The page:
Barely two weeks ago, Thomas Gomez, Gambia’s only forensic scientist, led an uncertain task. He was leading a team of investigators from the Truth, Reconciliation and Reparation Commission (TRRC) and the Gambia Police Force to attempt to exhume the remains of close to two dozen soldiers killed on November 11, 1994 for organizing a counter-coup against junta leader Yahya Jammeh.
An area measuring 70 m2 was initially identified by various witnesses as the site of the potential mass graves in Yundum Barracks, the country’s biggest military encampment over an hour drive from Banjul. A week of digging, however, revealed nothing.
The team was relying on testimonies and guidance of soldiers, some of whom were not believed to be very truthful to the Commission. Everyone began to despair. But Gomez had earlier told journalists that he and his team were prepared to excavate the whole area measuring about 180 m2. He also knew that when it comes to locating mass graves, eye-witnesses accounts are not “always accurate”.
And on Monday, April 15, the investigators ran on luck. What is believed to be the remains of seven bodies were found.
Grief and relief
The following day families of the disappeared soldiers accompanied the investigators and the 11 commissioners of the Truth Commission to the site of the mass grave. The Commission’s lead counsel Essa Faal had prepared them that what they would see will not resemble the relatives they got to know. Waiting to be shown to them were bare bones including seven skulls. For many wives, brothers, parents and sisters of the victims, it was a moment too emotional to fight back tears.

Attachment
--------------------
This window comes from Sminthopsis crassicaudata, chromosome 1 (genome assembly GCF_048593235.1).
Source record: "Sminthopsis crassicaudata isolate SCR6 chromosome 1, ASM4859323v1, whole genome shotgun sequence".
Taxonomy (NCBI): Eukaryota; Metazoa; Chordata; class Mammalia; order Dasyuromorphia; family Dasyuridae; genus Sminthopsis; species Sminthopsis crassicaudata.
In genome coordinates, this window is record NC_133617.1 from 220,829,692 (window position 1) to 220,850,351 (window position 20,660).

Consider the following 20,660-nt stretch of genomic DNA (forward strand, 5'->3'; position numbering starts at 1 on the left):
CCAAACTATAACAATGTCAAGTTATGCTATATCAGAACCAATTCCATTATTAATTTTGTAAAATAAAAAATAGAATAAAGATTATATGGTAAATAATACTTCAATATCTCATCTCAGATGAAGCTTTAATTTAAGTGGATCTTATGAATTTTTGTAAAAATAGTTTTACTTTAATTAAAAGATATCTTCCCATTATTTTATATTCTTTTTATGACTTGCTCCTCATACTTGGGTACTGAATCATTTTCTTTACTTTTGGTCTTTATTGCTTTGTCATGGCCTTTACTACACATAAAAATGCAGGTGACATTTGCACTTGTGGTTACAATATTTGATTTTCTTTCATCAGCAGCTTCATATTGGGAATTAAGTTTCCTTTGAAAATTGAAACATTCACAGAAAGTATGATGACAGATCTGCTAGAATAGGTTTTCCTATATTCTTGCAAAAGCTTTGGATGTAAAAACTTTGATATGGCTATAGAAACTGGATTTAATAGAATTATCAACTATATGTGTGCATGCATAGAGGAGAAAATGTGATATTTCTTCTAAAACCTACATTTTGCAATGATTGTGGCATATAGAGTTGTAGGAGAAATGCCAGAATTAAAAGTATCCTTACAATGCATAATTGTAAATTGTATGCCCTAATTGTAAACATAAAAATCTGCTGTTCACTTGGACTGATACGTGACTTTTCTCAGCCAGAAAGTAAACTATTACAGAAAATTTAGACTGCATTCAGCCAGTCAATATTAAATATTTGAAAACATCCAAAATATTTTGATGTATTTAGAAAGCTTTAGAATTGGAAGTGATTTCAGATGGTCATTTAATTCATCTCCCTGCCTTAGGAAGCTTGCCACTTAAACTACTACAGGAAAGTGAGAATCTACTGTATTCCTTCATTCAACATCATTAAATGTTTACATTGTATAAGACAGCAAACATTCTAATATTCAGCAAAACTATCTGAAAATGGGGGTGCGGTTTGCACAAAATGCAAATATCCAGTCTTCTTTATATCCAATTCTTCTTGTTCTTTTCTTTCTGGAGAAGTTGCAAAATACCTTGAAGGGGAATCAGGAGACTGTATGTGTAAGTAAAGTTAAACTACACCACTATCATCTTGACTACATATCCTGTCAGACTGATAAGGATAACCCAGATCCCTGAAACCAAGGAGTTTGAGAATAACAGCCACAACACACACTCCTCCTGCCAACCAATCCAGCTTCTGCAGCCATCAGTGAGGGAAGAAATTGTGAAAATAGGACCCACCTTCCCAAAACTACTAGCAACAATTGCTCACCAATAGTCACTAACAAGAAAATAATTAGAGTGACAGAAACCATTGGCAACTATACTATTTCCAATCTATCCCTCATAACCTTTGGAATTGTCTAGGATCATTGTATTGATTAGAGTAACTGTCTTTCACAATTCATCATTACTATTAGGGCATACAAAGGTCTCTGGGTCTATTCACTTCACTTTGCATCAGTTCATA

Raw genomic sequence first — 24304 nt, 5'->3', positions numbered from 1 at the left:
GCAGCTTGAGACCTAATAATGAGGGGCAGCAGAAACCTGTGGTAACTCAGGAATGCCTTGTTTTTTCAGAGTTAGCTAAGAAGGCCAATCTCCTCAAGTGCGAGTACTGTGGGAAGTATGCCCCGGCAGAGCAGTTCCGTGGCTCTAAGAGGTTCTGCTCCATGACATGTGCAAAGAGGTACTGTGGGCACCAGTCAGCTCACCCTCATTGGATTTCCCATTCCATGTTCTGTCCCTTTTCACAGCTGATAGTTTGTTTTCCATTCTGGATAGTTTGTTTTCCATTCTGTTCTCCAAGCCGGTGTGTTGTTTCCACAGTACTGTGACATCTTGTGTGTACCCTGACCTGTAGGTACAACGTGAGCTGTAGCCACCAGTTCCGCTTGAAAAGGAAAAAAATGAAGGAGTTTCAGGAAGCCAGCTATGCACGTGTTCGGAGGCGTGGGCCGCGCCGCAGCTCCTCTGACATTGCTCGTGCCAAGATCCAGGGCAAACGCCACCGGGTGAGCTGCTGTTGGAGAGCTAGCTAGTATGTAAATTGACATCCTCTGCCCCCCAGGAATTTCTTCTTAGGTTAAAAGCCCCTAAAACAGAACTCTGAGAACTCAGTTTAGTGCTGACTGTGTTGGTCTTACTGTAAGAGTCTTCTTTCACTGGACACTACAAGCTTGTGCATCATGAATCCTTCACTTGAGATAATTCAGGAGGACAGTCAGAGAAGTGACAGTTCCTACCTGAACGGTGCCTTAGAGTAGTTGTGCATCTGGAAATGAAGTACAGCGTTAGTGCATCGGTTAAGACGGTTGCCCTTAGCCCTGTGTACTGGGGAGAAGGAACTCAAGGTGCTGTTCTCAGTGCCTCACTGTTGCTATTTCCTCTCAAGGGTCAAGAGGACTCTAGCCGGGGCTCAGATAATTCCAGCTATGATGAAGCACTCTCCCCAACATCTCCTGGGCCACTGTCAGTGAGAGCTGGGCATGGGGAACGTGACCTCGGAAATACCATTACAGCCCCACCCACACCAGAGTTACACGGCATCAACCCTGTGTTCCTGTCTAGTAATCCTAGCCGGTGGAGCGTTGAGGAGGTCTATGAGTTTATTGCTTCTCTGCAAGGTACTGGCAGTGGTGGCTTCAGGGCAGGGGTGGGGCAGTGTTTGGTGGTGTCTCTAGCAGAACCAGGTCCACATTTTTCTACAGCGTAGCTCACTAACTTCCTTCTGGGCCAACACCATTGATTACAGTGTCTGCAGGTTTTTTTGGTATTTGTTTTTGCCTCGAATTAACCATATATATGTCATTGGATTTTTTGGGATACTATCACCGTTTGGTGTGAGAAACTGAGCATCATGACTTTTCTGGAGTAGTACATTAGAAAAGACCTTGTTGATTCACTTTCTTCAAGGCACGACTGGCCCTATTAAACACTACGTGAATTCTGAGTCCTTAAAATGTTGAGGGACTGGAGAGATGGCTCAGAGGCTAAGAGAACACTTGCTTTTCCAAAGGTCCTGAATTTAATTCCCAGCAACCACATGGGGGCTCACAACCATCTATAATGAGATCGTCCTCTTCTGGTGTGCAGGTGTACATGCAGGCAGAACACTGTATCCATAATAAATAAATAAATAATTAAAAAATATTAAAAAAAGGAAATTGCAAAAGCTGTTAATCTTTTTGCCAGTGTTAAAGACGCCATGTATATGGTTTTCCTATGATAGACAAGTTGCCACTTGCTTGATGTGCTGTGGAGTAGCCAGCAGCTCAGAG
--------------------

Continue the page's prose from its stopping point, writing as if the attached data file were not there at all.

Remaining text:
But it was also a moment of relief. “We have never thought a day like this will come. We are glad that finally justice is being served,” said Mamudou Sillah, the brother of Cadet Amadou Sillah, one of the victims of November 11. For more than two decades, victims’ families did not only have to deal with the grief of losing loved ones, they could not openly talk about their pain. The military regime had already denounced the soldiers as coup plotters and claimed they died in a shootout. No one could challenge the narrative nor were families given the opportunity to pay their last respect. The military unilaterally decided to bury them in an unmarked mass grave in the premises of the barracks.
“We have cried for over 20 years and we could not even have a platform to express ourselves,” said Fatou Sowe, wife of Sgt Fafa Nyang, one of the killed soldiers. “After the death of Gibril Saye it took me nine years to get married again. To me it was like he did not die but today I can rest knowing he was killed,” added Mbaya Demba, wife of late Lt. Gibril Saye. “It has been a relief for us, we are grateful for the work TRRC did,” further said Fatou Manneh, sister of Bakary Manneh, nicknamed Nyancho, who was 26 when he was executed.
Waiting for DNA proof
Part of the mandate of Gambia’s Truth Commission is to investigate and make known the fate of the disappeared. The Commission is facing the challenge of meeting people’s expectations while working with limited capacity.